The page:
Zuma, the people pleaser

2012-08-11 11:48

A president who just can’t say no walks into a bar with 50 million people ...

You can please some of the people some of the time, but you can’t please all the people all of the time.

Had Abraham Lincoln been speaking to President Jacob Zuma, this may have been his advice.

Because Zuma is a pleaser, he’s not known for saying “no”.

When people come to him with a proposal, whatever it may be, he’s more inclined to say: “We will discuss it, we will debate.”

Now, this is probably a good quality for some jobs, such as being a peace broker, a dealmaker or the chair of the world debating championships, but it’s less helpful when you’re a South African president.

This is in stark contrast to his predecessor, Thabo Mbeki.

When Mbeki finally went too far, when he was just too cold and aloof for the tastes of the majority in his party, the ANC put its weight behind their new man, Zuma, because in him they saw someone approachable, someone they thought would listen to all their pleas and implement the policies of the ANC as a collective – policies which they imagined could all be arrived at “by consensus”.

Zuma would do whatever the ANC wanted him to do – he made that clear in many interviews at the time.

He was, he said proudly, a servant of the ANC.

He was, in a phrase, someone who wanted to be told what to do.

But there’s no one senior to him, and the people below him are telling him what to do all right, but they’re all telling him to do a hundred different things.

So, unfortunately, he simply does nothing. There’s always the next presidential wedding, which helps to at least pass the time.

By not having a clear and inspirational vision of his own and the hard stubbornness to bring people around to his way of thinking, the entire ANC has fast become an organisation lacking any strong sense of character.

In just a few short years, it’s difficult for anyone to say with authority what it is the ANC actually stands for now.

All we know for sure is that one of its new, bedrock principles is: don’t mock the president, he has dignity.

An organisation with a good leader is like an extension of that leader. In a very real sense, whenever a British soldier crossed bayonets with a German one in World War II, it was Churchill and Hitler fighting.

For all his failings, at least it’s easy to say what Mbeki stood for – he knew his own mind, and if he was guilty of anything it was of sticking to his principles too stubbornly.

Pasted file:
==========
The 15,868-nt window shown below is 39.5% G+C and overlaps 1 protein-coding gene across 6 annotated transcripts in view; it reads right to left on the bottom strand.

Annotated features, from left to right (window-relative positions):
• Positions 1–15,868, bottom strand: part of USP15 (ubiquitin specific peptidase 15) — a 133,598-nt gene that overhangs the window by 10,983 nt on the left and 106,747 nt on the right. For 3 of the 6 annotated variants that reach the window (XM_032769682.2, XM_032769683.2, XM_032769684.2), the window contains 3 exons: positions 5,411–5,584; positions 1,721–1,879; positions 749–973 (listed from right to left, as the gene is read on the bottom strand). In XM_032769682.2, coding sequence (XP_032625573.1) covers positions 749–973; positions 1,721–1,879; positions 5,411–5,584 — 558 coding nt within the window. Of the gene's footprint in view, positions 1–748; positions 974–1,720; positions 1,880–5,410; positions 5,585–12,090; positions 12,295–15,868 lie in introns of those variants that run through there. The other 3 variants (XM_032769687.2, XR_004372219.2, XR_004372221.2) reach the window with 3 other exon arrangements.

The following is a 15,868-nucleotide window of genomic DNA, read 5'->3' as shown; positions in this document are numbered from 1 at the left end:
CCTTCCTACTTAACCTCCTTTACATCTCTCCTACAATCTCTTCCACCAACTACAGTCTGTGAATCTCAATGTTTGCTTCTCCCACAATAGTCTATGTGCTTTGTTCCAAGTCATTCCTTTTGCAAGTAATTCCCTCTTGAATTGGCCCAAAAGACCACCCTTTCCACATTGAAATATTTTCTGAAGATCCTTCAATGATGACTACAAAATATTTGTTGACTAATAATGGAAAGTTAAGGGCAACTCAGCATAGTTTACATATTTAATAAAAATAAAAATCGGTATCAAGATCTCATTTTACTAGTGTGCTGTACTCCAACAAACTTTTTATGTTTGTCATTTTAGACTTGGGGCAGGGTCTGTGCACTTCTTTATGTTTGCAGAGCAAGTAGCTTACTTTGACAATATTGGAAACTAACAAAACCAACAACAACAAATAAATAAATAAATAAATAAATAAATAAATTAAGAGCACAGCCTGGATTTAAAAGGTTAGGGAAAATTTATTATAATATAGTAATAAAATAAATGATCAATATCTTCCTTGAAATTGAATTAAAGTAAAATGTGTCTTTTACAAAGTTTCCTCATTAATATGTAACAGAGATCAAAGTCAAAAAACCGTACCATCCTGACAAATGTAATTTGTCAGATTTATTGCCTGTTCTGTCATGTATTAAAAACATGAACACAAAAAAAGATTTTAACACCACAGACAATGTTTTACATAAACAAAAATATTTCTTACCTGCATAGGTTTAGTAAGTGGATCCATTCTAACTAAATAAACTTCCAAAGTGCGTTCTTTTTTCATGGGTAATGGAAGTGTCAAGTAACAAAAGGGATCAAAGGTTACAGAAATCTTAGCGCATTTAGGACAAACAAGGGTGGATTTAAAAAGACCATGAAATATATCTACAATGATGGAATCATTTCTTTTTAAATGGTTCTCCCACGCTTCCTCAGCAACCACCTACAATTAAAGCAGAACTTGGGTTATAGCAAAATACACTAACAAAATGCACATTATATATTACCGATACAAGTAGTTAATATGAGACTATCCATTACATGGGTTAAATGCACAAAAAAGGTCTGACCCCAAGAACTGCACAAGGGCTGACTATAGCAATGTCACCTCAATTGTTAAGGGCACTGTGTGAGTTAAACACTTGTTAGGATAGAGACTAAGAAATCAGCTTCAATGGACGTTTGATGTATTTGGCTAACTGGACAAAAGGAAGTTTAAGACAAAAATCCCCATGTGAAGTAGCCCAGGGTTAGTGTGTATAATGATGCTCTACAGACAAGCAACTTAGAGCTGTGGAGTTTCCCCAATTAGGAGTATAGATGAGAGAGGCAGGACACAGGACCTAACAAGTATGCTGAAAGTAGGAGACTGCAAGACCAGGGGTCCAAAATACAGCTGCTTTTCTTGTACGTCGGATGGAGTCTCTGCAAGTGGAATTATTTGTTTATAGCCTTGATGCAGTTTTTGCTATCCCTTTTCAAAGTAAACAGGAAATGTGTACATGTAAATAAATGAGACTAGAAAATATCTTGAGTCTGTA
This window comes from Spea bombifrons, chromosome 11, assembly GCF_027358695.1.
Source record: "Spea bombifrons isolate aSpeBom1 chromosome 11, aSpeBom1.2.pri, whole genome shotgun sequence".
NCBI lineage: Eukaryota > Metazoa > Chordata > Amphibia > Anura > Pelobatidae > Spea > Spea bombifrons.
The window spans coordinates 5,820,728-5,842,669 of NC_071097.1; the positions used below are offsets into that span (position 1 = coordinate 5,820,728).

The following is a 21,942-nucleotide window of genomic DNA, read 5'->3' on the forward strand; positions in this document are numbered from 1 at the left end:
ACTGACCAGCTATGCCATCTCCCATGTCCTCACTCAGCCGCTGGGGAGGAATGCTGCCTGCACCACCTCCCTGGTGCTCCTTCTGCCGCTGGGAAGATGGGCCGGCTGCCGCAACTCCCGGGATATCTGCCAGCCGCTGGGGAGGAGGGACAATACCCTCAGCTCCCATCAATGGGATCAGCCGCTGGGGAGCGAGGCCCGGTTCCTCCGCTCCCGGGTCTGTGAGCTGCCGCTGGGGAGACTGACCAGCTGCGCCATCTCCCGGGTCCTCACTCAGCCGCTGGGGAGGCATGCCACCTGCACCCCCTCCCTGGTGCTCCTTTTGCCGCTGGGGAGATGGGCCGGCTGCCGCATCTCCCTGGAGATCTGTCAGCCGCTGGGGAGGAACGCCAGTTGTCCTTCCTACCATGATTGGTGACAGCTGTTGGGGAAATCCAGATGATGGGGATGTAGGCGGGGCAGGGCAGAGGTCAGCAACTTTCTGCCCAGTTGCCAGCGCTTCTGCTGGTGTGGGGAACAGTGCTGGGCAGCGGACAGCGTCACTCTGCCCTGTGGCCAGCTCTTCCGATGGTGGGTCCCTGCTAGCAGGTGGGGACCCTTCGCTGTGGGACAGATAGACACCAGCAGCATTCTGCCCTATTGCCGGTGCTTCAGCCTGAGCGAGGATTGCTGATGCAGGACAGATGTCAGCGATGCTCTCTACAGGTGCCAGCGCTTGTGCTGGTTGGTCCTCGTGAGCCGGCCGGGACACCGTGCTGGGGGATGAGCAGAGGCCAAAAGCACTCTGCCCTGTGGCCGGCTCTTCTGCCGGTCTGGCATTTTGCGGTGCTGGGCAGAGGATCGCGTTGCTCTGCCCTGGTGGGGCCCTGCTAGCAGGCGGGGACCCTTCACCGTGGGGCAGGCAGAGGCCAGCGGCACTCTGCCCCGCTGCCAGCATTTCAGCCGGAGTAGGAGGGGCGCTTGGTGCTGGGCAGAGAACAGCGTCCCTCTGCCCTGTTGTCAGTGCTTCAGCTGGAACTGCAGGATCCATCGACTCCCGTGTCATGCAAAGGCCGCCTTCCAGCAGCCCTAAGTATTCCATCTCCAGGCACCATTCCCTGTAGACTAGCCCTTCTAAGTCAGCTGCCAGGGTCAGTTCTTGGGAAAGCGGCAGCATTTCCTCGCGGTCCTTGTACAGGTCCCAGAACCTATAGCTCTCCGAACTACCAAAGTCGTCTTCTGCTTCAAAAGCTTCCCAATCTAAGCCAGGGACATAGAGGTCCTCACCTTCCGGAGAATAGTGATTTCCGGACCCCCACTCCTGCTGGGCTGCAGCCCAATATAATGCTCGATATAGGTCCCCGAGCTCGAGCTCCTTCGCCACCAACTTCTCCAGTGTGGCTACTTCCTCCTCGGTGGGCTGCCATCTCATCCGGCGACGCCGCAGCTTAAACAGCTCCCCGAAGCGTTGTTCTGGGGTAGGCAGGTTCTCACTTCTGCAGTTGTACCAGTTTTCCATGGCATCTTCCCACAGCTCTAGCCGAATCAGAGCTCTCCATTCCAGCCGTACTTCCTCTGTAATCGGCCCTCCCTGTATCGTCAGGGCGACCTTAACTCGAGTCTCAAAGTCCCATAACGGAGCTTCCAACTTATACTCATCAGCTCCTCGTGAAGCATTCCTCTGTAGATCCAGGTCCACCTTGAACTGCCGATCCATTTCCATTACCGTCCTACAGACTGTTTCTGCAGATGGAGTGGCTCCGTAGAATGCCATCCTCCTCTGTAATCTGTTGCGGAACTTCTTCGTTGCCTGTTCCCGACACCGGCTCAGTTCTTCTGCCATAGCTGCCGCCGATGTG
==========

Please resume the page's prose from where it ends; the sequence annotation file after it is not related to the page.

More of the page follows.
But Zuma’s way is even worse. It’s weak-willed and chameleon-like, reminding one of the film character Zelig, who becomes like whoever he’s talking to because he so badly wants people to like him.

When Zuma visited the Afrikaners, he told them flattering things, ditto capitalist business leaders and communists; when he was with the ANC Youth League he told them how wonderful they were, and they should keep shaking things up.

It didn’t matter what Julius Malema and company did or said, as long as they kept on saying: “We like Zuma, he’s the man.”

It was only when Malema started saying those less-than-flattering things about Zuma that he sprang into action and more-or-less vaporised Malema’s political career.

The same “I just want to be popular” attitude came to the fore when Brett Murray displayed The Spear.

Murray’s crime was in reminding Zuma – admittedly very brutally – that not everyone thinks he’s wonderful, regardless of how charming he may be.

So Zuma led his party to march against a painting, of all things.

Even Helen Zille once said she finds Jacob Zuma “very charming”.

But charm is superficial, a thin veneer that without the substance of solid material grown over decades, is just always going to be cheap and short lived.

Trying to please everyone all the time makes everyone think they and their ideas are in with a shot.

They are, predictably, disappointed when they don’t get their way.

That is when you start to see supposed adults in the ANC throwing chairs at one another in meetings.

Talking about social cohesion is good, but decisive leadership actually inspires it.

Even a man as popular as Nelson Mandela was not afraid to make deeply unpopular decisions, such as keeping the Springbok emblem.

There should be time for everyone to throw their ideas in a hat, but a good leader selects which of those ideas will define his term.

He takes a stand and is clear on what he wants to get people to rally behind it and, if they don’t want to, to replace him.

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